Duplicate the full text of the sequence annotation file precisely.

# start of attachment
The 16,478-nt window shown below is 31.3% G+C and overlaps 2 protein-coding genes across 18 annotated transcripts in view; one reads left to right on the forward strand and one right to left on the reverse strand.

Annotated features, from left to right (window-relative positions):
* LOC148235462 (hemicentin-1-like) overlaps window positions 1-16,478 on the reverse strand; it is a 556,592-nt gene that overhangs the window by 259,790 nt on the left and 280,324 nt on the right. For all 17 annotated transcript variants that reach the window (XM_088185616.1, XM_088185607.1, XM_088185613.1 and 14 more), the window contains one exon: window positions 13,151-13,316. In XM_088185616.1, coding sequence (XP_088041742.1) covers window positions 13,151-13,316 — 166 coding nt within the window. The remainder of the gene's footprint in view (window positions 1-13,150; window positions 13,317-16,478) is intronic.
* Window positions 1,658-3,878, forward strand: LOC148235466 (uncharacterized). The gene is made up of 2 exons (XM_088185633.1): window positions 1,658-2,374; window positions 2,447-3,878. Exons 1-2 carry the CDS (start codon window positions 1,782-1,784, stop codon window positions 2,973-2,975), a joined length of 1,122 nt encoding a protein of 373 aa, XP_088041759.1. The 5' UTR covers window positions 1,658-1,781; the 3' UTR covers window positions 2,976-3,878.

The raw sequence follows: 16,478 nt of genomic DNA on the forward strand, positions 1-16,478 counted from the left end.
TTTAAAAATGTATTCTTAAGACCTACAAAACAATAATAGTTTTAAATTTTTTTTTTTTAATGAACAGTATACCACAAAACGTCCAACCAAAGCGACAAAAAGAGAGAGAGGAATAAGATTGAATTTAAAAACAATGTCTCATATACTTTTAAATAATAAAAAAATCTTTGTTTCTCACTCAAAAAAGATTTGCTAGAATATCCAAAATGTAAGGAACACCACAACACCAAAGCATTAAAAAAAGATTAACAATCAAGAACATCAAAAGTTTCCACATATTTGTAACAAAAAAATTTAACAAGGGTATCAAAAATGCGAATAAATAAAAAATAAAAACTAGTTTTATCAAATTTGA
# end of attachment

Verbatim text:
The 16,478-nt window shown below is 31.3% G+C and overlaps 2 protein-coding genes across 18 annotated transcripts in view; one reads left to right on the forward strand and one right to left on the reverse strand.

Annotated features, from left to right (window-relative positions):
* LOC148235462 (hemicentin-1-like) overlaps window positions 1-16,478 on the reverse strand; it is a 556,592-nt gene that overhangs the window by 259,790 nt on the left and 280,324 nt on the right. For all 17 annotated transcript variants that reach the window (XM_088185616.1, XM_088185607.1, XM_088185613.1 and 14 more), the window contains one exon: window positions 13,151-13,316. In XM_088185616.1, coding sequence (XP_088041742.1) covers window positions 13,151-13,316 — 166 coding nt within the window. The remainder of the gene's footprint in view (window positions 1-13,150; window positions 13,317-16,478) is intronic.
* Window positions 1,658-3,878, forward strand: LOC148235466 (uncharacterized). The gene is made up of 2 exons (XM_088185633.1): window positions 1,658-2,374; window positions 2,447-3,878. Exons 1-2 carry the CDS (start codon window positions 1,782-1,784, stop codon window positions 2,973-2,975), a joined length of 1,122 nt encoding a protein of 373 aa, XP_088041759.1. The 5' UTR covers window positions 1,658-1,781; the 3' UTR covers window positions 2,976-3,878.

The raw sequence follows: 16,478 nt of genomic DNA on the forward strand, positions 1-16,478 counted from the left end.
TTTAAAAATGTATTCTTAAGACCTACAAAACAATAATAGTTTTAAATTTTTTTTTTTTAATGAACAGTATACCACAAAACGTCCAACCAAAGCGACAAAAAGAGAGAGAGGAATAAGATTGAATTTAAAAACAATGTCTCATATACTTTTAAATAATAAAAAAATCTTTGTTTCTCACTCAAAAAAGATTTGCTAGAATATCCAAAATGTAAGGAACACCACAACACCAAAGCATTAAAAAAAGATTAACAATCAAGAACATCAAAAGTTTCCACATATTTGTAACAAAAAAATTTAACAAGGGTATCAAAAATGCGAATAAATAAAAAATAAAAACTAGTTTTATCAAATTTGA